Study: New Yorkers' life expectancy longest

This file photo shows New York City Mayor

This file photo shows New York City Mayor Mike Bloomberg. (Credit: Mayor Michael Bloomberg and the City Council came to agreement on the budget Monday. Getty Images)

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A new study shows New Yorkers on average are living longer than the rest of the nation and experts cited in the study are crediting Mayor Michael Bloomberg's health initiatives during the last decade as a leading factor.

A report in the British medical journal, "The Lancet," published June 2, found that the city's average life expectancy rose by eight years to 80.6 years between 1987 and 2009. The national average only rose during the same period 1.7 years to an expectancy of roughly 78 years, according to the journal.

While the mayor has been in office only since 2002, the experts involved in the report cited the Department of Health's programs since then to fight obesity and other health problems as helping New Yorkers live longer.


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"They raised awareness that health is not only your job personally," Ali Mokdad, a health expert who led research for "The Lancet," wrote.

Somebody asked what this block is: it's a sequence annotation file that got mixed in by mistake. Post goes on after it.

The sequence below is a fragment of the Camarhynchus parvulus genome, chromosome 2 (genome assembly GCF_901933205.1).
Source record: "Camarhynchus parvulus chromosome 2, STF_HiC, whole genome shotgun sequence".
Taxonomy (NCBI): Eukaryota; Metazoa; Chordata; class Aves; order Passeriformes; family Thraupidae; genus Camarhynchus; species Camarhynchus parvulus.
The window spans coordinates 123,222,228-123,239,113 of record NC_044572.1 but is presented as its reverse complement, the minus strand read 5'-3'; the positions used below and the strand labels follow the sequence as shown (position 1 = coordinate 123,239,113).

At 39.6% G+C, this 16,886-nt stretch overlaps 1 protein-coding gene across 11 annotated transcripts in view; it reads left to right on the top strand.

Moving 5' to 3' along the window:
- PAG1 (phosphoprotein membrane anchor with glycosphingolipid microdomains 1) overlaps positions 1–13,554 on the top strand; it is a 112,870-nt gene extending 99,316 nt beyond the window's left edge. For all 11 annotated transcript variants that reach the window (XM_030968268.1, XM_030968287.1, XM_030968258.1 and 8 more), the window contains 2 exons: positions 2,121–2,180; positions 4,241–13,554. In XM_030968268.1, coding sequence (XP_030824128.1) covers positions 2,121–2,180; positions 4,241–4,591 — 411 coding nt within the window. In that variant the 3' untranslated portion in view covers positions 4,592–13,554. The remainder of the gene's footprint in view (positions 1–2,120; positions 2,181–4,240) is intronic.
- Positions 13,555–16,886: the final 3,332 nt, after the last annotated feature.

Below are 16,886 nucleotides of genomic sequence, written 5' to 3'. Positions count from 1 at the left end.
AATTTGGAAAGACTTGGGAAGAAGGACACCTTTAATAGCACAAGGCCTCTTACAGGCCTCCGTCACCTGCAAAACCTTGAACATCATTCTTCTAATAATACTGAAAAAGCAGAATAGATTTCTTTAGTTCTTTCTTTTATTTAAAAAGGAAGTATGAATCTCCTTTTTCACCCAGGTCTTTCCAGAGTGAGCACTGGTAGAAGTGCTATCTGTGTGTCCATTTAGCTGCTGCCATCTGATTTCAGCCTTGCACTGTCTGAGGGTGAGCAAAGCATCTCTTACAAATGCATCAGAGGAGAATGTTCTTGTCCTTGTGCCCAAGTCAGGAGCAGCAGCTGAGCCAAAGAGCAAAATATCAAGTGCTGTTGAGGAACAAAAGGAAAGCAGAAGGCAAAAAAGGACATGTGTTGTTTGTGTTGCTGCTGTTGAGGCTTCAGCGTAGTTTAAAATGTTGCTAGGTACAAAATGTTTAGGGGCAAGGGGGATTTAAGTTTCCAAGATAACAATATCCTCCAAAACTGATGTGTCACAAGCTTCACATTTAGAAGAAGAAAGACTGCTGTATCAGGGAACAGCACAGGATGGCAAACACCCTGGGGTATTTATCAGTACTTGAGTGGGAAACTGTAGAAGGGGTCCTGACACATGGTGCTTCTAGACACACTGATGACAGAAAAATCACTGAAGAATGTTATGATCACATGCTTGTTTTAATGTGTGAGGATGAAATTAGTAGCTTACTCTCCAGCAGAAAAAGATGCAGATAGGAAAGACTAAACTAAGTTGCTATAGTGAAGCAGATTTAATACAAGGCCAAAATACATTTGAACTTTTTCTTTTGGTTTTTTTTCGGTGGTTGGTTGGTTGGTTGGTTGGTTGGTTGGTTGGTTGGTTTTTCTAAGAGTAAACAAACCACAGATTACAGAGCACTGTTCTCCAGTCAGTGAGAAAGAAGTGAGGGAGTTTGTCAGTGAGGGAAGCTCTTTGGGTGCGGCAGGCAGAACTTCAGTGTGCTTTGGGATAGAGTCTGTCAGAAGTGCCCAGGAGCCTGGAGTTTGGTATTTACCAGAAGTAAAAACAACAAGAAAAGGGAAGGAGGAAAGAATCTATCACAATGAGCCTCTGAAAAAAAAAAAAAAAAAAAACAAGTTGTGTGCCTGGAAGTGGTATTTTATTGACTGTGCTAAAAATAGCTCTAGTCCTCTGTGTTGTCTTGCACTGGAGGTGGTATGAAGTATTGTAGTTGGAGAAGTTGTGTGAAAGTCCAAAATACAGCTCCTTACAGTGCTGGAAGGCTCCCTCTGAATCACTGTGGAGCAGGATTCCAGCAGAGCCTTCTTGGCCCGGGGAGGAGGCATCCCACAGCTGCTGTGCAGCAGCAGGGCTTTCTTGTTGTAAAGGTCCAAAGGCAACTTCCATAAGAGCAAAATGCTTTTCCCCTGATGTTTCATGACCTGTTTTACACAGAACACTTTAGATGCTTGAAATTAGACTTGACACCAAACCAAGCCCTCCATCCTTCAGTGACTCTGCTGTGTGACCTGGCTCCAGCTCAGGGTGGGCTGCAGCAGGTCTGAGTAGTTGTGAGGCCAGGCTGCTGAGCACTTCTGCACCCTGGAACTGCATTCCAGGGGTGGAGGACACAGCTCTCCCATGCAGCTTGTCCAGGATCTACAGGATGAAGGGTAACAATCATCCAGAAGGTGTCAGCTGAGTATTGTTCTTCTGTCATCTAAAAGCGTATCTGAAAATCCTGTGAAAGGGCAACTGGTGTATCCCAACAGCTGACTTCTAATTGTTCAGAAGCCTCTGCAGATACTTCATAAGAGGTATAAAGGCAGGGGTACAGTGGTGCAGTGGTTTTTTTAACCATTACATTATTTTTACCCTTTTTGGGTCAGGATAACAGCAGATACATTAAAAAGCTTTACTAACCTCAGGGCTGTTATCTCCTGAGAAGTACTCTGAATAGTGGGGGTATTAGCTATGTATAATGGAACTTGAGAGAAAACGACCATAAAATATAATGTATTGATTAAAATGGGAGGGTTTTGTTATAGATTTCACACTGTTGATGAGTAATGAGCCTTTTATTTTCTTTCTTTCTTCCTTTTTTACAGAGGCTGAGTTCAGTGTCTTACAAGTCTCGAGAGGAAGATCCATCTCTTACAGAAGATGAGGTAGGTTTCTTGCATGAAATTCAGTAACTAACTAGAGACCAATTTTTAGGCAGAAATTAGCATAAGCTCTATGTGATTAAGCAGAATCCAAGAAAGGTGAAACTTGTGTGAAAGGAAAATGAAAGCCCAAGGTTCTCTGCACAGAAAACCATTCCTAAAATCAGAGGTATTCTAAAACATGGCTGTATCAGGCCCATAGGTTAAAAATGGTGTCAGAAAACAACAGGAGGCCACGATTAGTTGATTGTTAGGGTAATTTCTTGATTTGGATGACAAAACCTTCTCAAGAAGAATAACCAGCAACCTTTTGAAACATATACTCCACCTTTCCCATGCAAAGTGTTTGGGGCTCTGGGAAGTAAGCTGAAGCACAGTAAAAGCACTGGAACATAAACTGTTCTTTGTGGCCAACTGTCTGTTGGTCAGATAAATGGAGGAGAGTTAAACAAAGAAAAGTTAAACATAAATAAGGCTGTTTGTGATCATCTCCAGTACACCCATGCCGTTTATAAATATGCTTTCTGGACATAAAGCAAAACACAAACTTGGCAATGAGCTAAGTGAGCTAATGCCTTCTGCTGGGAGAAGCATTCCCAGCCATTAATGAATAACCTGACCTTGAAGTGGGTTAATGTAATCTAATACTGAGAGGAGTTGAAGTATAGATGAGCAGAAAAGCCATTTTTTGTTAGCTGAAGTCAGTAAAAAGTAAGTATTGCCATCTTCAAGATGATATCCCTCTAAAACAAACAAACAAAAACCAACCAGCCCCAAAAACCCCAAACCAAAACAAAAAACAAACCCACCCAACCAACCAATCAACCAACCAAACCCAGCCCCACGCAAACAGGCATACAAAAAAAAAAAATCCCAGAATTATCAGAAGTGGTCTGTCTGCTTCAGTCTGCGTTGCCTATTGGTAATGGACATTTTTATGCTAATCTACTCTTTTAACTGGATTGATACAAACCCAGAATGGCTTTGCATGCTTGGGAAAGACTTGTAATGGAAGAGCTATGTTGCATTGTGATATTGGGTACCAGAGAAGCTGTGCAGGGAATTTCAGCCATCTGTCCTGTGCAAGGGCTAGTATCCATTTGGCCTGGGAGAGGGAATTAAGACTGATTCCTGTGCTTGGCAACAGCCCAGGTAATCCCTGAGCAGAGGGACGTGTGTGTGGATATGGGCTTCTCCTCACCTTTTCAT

"The Lancet" specifically cited the city's fight against homicides and HIV/AIDS as factors why life expectancy grew at the beginning of the study period.

All five boroughs saw an increase in life expectancy, though the Bronx was the only one below the national average.

Since 30 percent of Bronx residents live below the poverty line, they do not have access to quality health care, exercise facilities or healthy foods, the study concluded.

But the city's health department helps "to make healthy choices easier for the residents of the South Bronx." Among them were attracting fresh fruit and vegetable vendors, improving asthma management and providing information and services to reduce teen pregnancy.

The city's programs such as the restaurant calorie count initiative and phasing in skim milk in public schools have also helped, the report said.

The U.S. Department of Agriculture took note of the city's initiative and also plans to remove whole milk from schools nationwide.

"It's remarkable how often cities have been essentially the laboratories in which people have uncovered major truths about health," urban theorist Ed Glaeser said in the report.

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